Study Finds LBGTQ Teens Staying Away from Sports

Youth sports participation levels among gay students have actually fallen over the last 15 years

Image via NHL/Twitter

While professional sports leagues and athletes encourage LGBTQ participation through initiatives like the You Can Play Project and Athlete Ally, a study published by The University of British Columbia researchers found that lesbian, gay and bisexual teens are playing sports less than they did 15 years ago.

“In every year we measured, LGB youth were about half as likely, or even less (likely), to participate in coached sports than straight youth were,” said Elizabeth Saewyc, the study’s co-author and a professor at UBC. “And unfortunately, that gap has persisted and even widened over time.”

The researchers surveyed nearly 100,000 kids from grade 7–12 in British Columbia, showing that although all youth sports participation was falling, it is more pronounced among gay teens. They reported that 5 in 10 gay students played sports in 1998, but that number fell to just 3 in 10 in 2013. Teens surveyed said that they felt formalized sports were still unwelcoming to LGBTQ athletes, with baseball, football, basketball, and soccer having three times more homophobic attitudes than swimming, track, or racket sports.

The authors wrote that while leagues’ efforts to be more inclusive and to penalize slurs has been helpful to destigmatize gay athletes, the lack of professional sports role models has hurt the cause. But most importantly, more grassroots efforts need to be made to increase participation; efforts that, they write, “address the specific needs of gay, lesbian, and bisexual teens and may need to provide supportive training for parents, coaches, and educators to navigate issues of homophobia and inclusion in sports.”

via Real Time with Bill Maher / YouTube and The Late Late Show with James Corden / YouTube

A controversial editorial on America's obesity epidemic and healthcare by comedian Bill Maher on his HBO show "Real Time" inspired a thoughtful, and funny, response by James Cordon. It also made for a great debate about healthcare that Americans are avoiding.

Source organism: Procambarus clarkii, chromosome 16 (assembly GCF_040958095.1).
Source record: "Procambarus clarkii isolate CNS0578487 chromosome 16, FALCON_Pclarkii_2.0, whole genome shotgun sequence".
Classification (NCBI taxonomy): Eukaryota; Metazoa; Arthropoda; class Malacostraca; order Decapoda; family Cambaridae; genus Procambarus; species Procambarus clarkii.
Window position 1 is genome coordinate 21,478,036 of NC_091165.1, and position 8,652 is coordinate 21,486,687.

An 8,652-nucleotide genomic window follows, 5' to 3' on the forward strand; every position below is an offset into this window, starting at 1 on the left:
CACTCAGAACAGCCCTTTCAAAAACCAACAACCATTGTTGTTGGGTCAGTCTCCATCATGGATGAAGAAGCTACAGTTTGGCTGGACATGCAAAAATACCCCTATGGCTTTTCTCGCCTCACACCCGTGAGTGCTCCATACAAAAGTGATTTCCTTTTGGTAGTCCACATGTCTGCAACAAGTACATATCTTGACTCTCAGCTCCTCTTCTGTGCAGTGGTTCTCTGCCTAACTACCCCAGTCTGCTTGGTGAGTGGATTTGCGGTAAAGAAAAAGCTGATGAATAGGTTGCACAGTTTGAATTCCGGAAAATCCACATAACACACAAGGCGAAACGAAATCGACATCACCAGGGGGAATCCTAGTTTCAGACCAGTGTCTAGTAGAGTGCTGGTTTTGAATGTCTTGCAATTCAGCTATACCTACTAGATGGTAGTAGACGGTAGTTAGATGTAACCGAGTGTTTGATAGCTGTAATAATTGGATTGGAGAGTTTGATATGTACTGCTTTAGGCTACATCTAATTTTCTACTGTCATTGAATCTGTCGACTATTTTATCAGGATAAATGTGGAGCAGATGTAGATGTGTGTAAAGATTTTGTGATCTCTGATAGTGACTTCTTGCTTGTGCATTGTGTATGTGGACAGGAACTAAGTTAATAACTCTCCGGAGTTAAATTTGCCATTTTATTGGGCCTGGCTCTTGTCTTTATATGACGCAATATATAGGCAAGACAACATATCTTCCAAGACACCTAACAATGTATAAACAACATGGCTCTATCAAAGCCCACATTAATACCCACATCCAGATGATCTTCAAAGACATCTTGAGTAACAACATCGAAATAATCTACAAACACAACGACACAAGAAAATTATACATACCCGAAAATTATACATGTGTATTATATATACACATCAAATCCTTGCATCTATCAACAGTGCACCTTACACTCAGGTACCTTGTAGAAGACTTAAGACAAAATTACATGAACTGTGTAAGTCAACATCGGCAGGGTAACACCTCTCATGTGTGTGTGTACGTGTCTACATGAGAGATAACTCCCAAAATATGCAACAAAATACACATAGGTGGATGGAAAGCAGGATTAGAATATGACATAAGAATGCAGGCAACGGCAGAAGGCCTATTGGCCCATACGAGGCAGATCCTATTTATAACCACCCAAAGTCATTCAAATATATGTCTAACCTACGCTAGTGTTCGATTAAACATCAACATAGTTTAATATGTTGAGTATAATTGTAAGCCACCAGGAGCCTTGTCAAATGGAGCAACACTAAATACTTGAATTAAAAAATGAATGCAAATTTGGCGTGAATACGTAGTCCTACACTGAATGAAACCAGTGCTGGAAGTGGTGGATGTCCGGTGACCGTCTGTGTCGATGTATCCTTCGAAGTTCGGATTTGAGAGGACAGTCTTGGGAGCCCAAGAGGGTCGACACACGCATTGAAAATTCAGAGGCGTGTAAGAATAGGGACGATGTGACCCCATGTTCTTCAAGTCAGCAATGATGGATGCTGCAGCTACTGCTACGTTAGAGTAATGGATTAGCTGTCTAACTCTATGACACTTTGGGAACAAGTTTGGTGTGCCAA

At the end of the September 6th episode of "Real Time, " Maher turned to the camera for his usual editorial and discussed how obesity is a huge part of the healthcare debate that no one is having.

"At Next Thursday's debate, one of the candidates has to say, 'The problem with our healthcare system is Americans eat shit and too much of it.' All the candidates will mention their health plans but no one will bring up the key factor: the citizens don't lift a finger to help," Maher said sternly.

Keep Reading Show less

There is no shortage of proposals from the, um, what's the word for it… huge, group of Democratic presidential candidates this year. But one may stand out from the pack as being not just bold but also necessary; during a CNN town hall about climate change Andrew Yang proposed a "green amendment" to the constitution.

Keep Reading Show less
Me Too Kit

The creator of the Me Too kit — an at home rape kit that has yet to hit the market — has come under fire as sexual assault advocates argue the kit is dangerous and misleading for women.

The kit is marketed as "the first ever at home kit for commercial use," according to the company's website. "Your experience. Your kit. Your story. Your life. Your choice. Every survivor has a story, every survivor has a voice." Customers will soon be able order one of the DIY kits in order to collect evidence "within the confines of the survivor's chosen place of safety" after an assault.

"With MeToo Kit, we are able to collect DNA samples and other tissues, which upon testing can provide the necessary time-sensitive evidence required in a court of law to identify a sexual predator's involvement with sexual assault," according to the website.

Keep Reading Show less

Villagers rejoice as they receive the first vaccines ever delivered via drone in the Congo

The area's topography makes transporting medicines a treacherous task.

Photo by Henry Sempangi Senyule

When we discuss barriers to healthcare in the developed world, affordability is commonly the biggest concern. But for some in the developing world, physical distance and topography can be the difference between life and death.

Widjifake, a hard-to-reach village in northwestern Democratic Republic of Congo (DRC) with a population of 6,500, struggles with having consistent access to healthcare supplies due to the Congo River and its winding tributaries.

It can take up to three hours for vehicles carrying supplies to reach the village.

Keep Reading Show less
via Keith Boykin / Twitter

Fox News and President Trump seem like they may be headed for a breakup. "Fox is a lot different than it used to be," Trump told reporters in August after one of the network's polls found him trailing for Democrats in the 2020 election.

"There's something going on at Fox, I'll tell you right now. And I'm not happy with it," he continued.

Some Fox anchors have hit back at the president over his criticisms. "Well, first of all, Mr. President, we don't work for you," Neil Cavuto said on the air. "I don't work for you. My job is to cover you, not fawn over you or rip you, just report on you."

Keep Reading Show less